Ringwald, says that the pro-
ject represents an important al-
ternative to traditional modes
of education. "Our goal is To
help people to become better ob-
servers in real life situations
of which they are a part - to
become intimately involved."
Spurred on by the political ac-
tivities of the 60's, Prof. Dick
Mann, former coordinator of +he
introductory psychology pro-
gram, initiated Project O u t-
reach in 1965 in an effort to
show "how psychology might
relate to the problems of the
real world."
"We were concerned with the
question of what happens to the
student after he leaves college?"
explained Prof. William Mc-
Keachie, then director of the
psychology department. "Col-
lege should be an intellectual-
conceptual set of experiences
that tie learning to doing and
feeling - that engage the whole
human being. Our aim is to
have students come out think-
ing about and understanding be-
havior in a new and different
Among the oldest and' most
established programs are pro-
jects at Northville and Ypsi-
lanti State Hospitals where stu-
dents work with mentally u l peo-
ple who may be neglected by
overburdened or unconcerned
One of Outreach's prime func-

tions, said Ringwald, is to help
break the monotony of the lives
of patients in state institutions.
A student who has worked with-
emotionally disturbed children
for two years in the Yorkwo'ds
project at Ypsilanti State Hos-
pital said that whiile his work
in the Outreach program h a d
been very gratifying, it still had
its disappointments. "It can be
an awfully discouraging exper-
ience. People go in thinking they
have all the answers and that
they're really going to cure some
kid - it's just not that easy."
Coordinators of Outreacn ad-
mit that the project's main prob-
lem is that students don't al-
ways see the relationships be-
tween their Outreach experienc-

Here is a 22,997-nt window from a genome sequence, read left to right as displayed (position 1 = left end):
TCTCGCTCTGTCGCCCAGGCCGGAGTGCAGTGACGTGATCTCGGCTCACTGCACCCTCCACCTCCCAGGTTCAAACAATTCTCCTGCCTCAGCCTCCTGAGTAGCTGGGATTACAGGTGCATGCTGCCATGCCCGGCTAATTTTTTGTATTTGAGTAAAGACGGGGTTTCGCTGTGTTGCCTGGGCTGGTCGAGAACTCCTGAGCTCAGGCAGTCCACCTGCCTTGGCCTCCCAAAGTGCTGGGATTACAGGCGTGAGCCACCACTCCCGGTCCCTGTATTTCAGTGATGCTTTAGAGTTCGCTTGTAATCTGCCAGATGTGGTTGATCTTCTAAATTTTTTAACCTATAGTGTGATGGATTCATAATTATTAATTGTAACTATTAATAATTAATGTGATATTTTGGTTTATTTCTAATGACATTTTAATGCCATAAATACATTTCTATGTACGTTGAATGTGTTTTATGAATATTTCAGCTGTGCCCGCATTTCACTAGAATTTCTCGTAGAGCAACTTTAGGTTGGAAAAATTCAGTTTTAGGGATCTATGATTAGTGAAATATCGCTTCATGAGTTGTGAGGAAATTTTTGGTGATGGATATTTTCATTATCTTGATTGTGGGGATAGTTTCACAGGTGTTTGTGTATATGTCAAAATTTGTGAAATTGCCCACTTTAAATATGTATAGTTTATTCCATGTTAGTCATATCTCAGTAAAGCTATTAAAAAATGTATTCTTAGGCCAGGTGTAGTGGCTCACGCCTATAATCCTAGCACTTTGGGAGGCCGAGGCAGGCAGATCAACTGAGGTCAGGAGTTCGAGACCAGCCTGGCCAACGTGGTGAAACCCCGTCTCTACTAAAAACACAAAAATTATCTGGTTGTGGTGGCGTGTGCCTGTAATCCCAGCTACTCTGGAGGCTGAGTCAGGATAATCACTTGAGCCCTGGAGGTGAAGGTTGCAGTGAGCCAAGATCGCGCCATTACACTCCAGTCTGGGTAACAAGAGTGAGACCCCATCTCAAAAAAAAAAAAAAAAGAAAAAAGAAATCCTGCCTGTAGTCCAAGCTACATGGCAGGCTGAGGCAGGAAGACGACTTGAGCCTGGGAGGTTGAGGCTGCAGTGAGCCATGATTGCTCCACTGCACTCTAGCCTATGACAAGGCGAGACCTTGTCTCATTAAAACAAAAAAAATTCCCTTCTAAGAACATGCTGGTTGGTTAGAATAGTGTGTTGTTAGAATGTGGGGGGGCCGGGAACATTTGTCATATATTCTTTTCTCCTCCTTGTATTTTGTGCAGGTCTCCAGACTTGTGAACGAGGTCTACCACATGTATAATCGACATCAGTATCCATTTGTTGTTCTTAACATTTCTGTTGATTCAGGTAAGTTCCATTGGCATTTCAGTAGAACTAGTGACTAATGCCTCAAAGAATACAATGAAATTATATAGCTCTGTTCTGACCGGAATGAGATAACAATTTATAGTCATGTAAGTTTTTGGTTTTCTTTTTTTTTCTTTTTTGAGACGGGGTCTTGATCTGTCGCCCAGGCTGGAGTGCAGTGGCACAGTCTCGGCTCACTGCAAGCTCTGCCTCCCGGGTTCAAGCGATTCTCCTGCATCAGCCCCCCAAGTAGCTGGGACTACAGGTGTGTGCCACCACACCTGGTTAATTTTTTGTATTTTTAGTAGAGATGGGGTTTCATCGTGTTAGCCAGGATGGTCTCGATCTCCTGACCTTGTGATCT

es and the psychological princi-
ples that they have absorbed in
the classroom.
Ringwald said that Outreach
has been important in generat-
ing positive responsibility feel-
ings among Ann Arbor students.
"There has been a movement to
be less exploitative of the insti-
tutions of the community -- peo-
ple are becoming more willing
to provide a service to the com-
munity as opposed to mere con-
The community's Child Care
Action' Center for pre-schioolers
from University affiliated famil-
ies is staffed entirely by Out-
reach people.
In addition, Outreach s t u-
dents work with adult retard-
ates at Ann Arbor's Adult Ac-
tivity Center, teaching t h e m
social and work skills.
Outreach students -also work
in conjunction with theFriendly
Visitor Program operated by the

Dept. of Social Services in Ann
Arbor aiding and socializing with
some of the community's semn
Each project has a set of ;up-
ervisors that meets regularly
with the students to discuss their
In addition, students are. re-
quired to keep logs in which
they write down and describe
what they observe happening
around and within themselves as
it relates to their Outreach ex-
Outreach is no longer an in-
tegral part of the introdctory
psychology course. An autono-
mous two-credit course, it now
goes by the name of Psych;logy
The program is still run n-

der the traditional grading sys-
tem although coordinators have
tried unsuccessfully to be allow-
ed to place the course under tne
pass-fail option policy.
Most of the Outreach supbr-
visors are graduate students,
although some undergraduates
who have participated in a given
program several times have
gone on to become supervisors.
Coordinators are hoping that
next year they will be able to
have an Outreach Project set
up with each of the dorms.
Project Outreach has served
as a model for similar programs
which have been developed at
other colleges around the nation,
including Eastern Michigan Uni-
versity in nearby Ypsilanti and
Yale University.





prison reform
drive acerts

"We're going to raze the prisons,
raze the prisons down."--Joan Baez,
Prisons in Washtenaw County
are not in imminent danger of
being razed,; but that does not